But the growth of the drone market makes it appealing, especially when the Bush administration has signaled its reluctance to spend more money on Cold-War-era weapons, such as fighters and destroyers, Thompson said.

"The administration is looking for cheaper weapons suitable for the unconventional enemies we're facing today," he said. "So the companies are looking around and saying: 'If the budget is not growing, then what particular activity might have some growth in it?' An obvious answer is unmanned aircraft."

Unmanned aerial vehicles, or UAVs, date back to the 1940s, when the Air Force and Navy used them to test radiation levels after nuclear blasts. But they were not used extensively for reconnaissance during combat until the end of the Vietnam War and then again at the start of Operation Desert Storm in the Persian Gulf in 1991.

That's when AAI Corp. of Hunt Valley joined with an Israeli firm to manufacture the Pioneer, widely considered the first successful new generation of U.S. drones capable of real-time intelligence gathering, Zaloga said.

The Pioneer was so effective that its sound began to intimidate Iraqis, said Steven E. Reid, vice president of AAI's unmanned air vehicle systems. "The Iraqis came to learn that when they heard the buzz of a Pioneer overhead, all heck would break loose shortly thereafter because these 16-inch rounds would start landing all around them," from a U.S. battleship about 60 miles away, Reid said.

More than a decade later, the Navy is using the Pioneer in Iraq and the Army is using AAI's Shadow 200, a 327-pound drone.

Now AAI hopes to break into the mini drone market as well. The company teamed up with Honeywell Aerospace more than a year ago to produce the Micro Air Vehicle, a small drone being tested by the Army that takes off vertically and flies for 90 minutes.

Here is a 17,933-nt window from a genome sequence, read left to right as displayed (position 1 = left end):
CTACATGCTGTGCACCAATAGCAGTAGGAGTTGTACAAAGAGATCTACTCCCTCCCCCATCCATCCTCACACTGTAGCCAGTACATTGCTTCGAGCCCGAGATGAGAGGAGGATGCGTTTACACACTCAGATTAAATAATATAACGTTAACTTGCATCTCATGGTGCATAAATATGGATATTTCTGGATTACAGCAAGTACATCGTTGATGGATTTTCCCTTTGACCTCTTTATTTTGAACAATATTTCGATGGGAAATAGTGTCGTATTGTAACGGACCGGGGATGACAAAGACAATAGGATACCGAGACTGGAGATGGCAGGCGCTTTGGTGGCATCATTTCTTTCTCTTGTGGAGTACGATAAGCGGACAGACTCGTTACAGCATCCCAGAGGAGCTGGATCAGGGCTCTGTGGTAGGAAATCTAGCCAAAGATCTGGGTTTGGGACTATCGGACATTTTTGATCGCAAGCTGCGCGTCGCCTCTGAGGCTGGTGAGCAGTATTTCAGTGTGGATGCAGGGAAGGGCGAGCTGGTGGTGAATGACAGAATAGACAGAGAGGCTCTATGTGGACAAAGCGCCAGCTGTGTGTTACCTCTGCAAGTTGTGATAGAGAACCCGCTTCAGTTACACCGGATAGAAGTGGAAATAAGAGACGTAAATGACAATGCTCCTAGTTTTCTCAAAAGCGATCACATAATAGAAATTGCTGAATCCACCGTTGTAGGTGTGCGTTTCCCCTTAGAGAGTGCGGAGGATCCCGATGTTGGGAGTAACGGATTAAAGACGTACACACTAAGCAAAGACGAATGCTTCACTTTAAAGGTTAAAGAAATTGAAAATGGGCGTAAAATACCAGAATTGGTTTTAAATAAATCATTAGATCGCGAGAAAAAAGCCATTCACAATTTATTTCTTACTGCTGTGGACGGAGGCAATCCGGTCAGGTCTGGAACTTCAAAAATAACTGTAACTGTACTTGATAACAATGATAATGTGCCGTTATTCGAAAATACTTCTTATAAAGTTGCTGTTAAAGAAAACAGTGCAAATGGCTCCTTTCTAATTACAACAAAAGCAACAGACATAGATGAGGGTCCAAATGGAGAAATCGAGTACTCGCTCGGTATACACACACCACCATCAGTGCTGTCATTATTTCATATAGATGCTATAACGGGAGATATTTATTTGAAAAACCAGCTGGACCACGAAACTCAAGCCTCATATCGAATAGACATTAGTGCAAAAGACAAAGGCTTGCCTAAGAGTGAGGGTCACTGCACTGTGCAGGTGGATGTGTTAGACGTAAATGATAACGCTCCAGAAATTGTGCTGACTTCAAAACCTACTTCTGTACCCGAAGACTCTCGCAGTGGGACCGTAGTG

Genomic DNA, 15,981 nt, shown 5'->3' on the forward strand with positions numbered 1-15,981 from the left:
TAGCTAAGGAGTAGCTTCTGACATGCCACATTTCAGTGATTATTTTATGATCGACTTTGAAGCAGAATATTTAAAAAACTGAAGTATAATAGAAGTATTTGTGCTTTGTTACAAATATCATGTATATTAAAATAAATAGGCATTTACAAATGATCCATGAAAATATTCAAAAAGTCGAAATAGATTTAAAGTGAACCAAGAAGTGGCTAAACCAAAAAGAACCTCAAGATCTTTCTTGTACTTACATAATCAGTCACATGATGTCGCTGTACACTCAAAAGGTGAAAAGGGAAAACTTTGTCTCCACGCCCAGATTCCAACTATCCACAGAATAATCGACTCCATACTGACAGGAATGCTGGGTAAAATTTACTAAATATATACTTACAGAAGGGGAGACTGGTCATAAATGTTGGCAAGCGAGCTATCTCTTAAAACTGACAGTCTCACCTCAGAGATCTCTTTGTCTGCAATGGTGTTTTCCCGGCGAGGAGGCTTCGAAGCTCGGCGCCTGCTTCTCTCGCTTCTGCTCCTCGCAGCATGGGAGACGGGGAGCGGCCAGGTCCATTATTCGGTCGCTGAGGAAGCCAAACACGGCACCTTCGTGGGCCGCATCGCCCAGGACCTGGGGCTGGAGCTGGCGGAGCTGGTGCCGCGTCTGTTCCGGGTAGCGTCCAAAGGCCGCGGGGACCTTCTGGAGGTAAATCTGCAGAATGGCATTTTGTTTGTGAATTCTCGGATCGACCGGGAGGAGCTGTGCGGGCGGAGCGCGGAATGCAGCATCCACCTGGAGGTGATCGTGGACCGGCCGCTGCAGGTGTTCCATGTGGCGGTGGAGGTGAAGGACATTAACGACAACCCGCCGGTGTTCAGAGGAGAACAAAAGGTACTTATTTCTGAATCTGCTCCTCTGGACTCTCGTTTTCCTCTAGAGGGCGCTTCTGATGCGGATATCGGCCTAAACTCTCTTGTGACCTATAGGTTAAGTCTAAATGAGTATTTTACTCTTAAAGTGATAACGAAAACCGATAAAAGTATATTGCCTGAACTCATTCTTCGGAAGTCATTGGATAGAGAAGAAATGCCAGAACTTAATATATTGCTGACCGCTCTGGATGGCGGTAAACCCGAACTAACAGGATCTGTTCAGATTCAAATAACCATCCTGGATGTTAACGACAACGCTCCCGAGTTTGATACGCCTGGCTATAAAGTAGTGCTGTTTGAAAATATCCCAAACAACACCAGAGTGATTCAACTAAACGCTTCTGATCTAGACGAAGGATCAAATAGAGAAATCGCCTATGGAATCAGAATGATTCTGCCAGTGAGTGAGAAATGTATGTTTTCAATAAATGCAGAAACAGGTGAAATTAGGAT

"If our customer is embracing the smaller UAVs, we want to be there for them," Reid said.

Interest in drones extends to customers who want to detect forest fires, patrol the borders, monitor traffic, and take part in search and rescue missions. Japan and Korea have used UAVs to spray crops.

The challenge in crossing over to the civilian side is determining how UAVs can safely share crowded air space with commercial airplanes and helicopters.

"But the commercial side one of these days will overwhelm and dwarf the defense side of it," said Daryl Davidson of the Association for Unmanned Vehicle Systems International in Arlington.

Whatever drives the market, it has become clear that a lot of companies want to come along for the ride. Consider AUVSI's annual industry gathering, Davidson said. This summer in Baltimore, about 3,700 people showed up, more than triple the turnout of five years ago.

Technician Jeff Thornton performs a routine inspection on an Aurora Flight Sciences Corp. GoldenEye-50, an unmanned flight vehicle, in Manassas.

The BAI Aerosystems Inc.'s pilotless drone, built in Easton, and its ground control station during a test.

Army Spc. William Pasiechnik launches a Raven, built by AeroVironment Inc., to conduct reconnaissance in Samarra, Iraq, in November 2004.